From January 2018 to January 2019, an observational and cross-sectional field survey was conducted in the First Affiliated Hospital of Anhui Medical University in Anhui Province, China. Our research team established the database for this research gradually. All consecutive heterosexual couples who applied for sex therapy in the andrology outpatient clinic were invited to participate in the study. In addition, some couples were enrolled from our health examination centre. Subjects were divided into two groups, namely, a group with PE complaints and a group without PE complaints. PE complaints were evaluated by the Chinese version of the PE diagnostic tool (PEDT), as follows: total scores of 8 or less indicate no PE complaint; scores between 9 and 10 indicate an uncertain PE complaint; and scores of 11 or above indicate the presence of a PE complaint [16]. Therefore, couples with total scores of 8 or less were divided into a group with PE complaints; couples with scores of 11 or above were divided into a group without PE complaints. This study was reviewed and approved by the Anhui Medical University Research Subject Review Board.

Only subjects older than 18 years and in a stable heterosexual relationship of more than 6 months were eligible to participate in the study. A Chinese questionnaire [17, 18] and face-to-face guidance were used to collect the subjects’ information in this study. All men and their female partners had to comprehend and speak Chinese. The exclusion criteria were as follows: (a) patients who suffered from ED, as indicated by a score of < 22 on the Chinese version of the International Index of Erectile Function-5 (IIEF-5) [17]; (b) patients with oncological diagnoses, urological disorders, hypertension, diabetes mellitus and thyroid disorders; (c) patients taking other medications that could affect ejaculatory and/or psychological status, such as serotonin reuptake inhibitors or tricyclic antidepressants; (d) patients whose female partners had psychiatric, gynaecologic and systemic diseases that may affect sexual function or were taking antidepressants that affect sexual function; or (e) patients who visited the doctor without their female partner.

Study design

Before study enrolment, all subjects were informed about the procedure of the survey. Those who participated in this study were asked to provide written consent. In addition, since several subjective and sensitive personal questions were included in the study, a pre-survey was administered to a small sample (N = 30) to modify the originally designed items to ensure that the questionnaire was comprehensive and easily understood.

The survey was conducted by professional andrology doctors, who provided face-to-face guidance. Before the study, the doctors were trained and had a good understanding of the process and purpose of this research. The questionnaires were completed by both men and women in the waiting room immediately following an initial interview. All subjects were required to complete a questionnaire that captured the following data: (i) demographic information (e.g., age, body mass index [BMI], education level, and employment status); (ii) duration of PE and medical and sexual histories (e.g., sexual desire, sexual frequency per month); (iii) self-estimated intravaginal ejaculation latency time (self-estimated IELT) (time from the start of vaginal insertion to the start of intravaginal ejaculation); (iv) incidence of men’s negative psychology burden according to the Zung self-rating anxiety-depression scales [19, 20]; and (v) men’s traits and attitudes towards PE problems.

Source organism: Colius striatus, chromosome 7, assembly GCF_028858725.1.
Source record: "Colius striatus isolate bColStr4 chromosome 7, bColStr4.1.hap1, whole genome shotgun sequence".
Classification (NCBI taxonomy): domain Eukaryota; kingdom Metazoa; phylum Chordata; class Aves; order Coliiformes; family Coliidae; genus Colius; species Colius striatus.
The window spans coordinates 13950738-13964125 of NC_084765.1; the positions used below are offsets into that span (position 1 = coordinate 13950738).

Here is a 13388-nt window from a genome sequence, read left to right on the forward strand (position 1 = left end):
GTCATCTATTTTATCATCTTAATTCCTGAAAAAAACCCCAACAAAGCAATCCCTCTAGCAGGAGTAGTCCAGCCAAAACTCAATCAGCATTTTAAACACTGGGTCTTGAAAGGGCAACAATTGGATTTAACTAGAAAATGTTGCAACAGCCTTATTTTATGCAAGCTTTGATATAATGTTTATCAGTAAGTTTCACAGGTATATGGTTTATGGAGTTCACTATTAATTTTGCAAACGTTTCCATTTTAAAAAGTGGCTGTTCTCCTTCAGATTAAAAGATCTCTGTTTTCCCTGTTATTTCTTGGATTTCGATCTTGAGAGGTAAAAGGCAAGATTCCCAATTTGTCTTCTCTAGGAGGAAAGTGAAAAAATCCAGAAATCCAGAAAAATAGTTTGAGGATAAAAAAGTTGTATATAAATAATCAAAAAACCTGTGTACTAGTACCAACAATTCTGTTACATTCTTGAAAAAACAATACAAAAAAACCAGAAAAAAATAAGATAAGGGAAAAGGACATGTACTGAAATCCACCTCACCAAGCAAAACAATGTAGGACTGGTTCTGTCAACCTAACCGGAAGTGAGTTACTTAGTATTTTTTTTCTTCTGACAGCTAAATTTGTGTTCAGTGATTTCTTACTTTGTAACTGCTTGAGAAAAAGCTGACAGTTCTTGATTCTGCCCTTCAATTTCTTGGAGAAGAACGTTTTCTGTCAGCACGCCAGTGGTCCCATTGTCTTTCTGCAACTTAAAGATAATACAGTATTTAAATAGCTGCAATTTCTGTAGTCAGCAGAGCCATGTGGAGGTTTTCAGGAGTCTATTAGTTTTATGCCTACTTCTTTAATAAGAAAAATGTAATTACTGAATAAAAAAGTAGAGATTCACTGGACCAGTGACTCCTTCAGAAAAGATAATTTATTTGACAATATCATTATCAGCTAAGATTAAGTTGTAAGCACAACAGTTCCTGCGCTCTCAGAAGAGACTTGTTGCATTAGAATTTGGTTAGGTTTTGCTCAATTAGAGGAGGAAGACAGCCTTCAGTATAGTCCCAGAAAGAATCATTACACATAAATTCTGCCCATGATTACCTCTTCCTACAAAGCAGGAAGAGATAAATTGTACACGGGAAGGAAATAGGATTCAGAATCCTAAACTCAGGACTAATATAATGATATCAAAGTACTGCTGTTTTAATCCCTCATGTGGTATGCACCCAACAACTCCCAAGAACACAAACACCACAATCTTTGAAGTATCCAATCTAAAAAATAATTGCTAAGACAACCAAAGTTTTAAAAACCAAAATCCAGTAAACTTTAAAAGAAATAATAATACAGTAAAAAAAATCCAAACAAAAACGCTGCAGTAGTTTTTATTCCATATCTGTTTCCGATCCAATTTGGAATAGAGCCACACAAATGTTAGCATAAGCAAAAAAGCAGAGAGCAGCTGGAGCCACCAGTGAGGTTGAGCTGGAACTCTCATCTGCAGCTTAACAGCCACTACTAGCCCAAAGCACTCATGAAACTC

In this study, men’s traits were evaluated by the Chinese version of the Eysenck Personality Questionnaire (EPQ), which consists of 88 items [21]. The EPQ is used to assess the personality of the respondent. It presents to the respondent yes/no questions for each item and includes 4 factors: extroversion/introversion (E), neuroticism (N), psychoticism (P) and lie (L). A high score on the E scale indicates extroversion, while a low score indicates introversion. In addition, this study assessed men’s attitude to PE problems by asking the following question: what is your attitude toward PE problems? According to some related elements of patients’ answer, such as proactive solution, optimality, courage to face, confidence, or little/no influence, etc., we commented that participants had a positive attitude towards PE problems. If the patient’s answer involved some elements, such as passive acceptance, depression, avoidance, or lack of confidence, etc., we commented that participants had a negative attitude towards PE problems.

The Zung Self-Rating Anxiety Scale (SAS) is a 20-item self-report assessment device. When answering each item, the person indicates the degree to which each statement applies to them. Each question is scored on a Likert-type scale of 1 to 4. The total score is obtained by summing the scores of the 20 items. A standard cut-off score of 50 is usually used to diagnose anxiety [19]. The Zung Self-Rating Depression Scale (SDS) contains 20 items, and its design is based on the diagnostic criteria for depression. Subjects rate each item with regard to how they have felt during the past several days using a 4-point Likert scale. The raw sum score of the SDS ranges from 20 to 80, but the results are usually presented as the SDS Index, which is obtained by converting the raw score to a 100-point scale [20]. The reliability of these instruments (the SAS and SDS) was assessed with Cronbach’s alpha coefficient, and the internal consistency values were 0.81 and 0.79, respectively.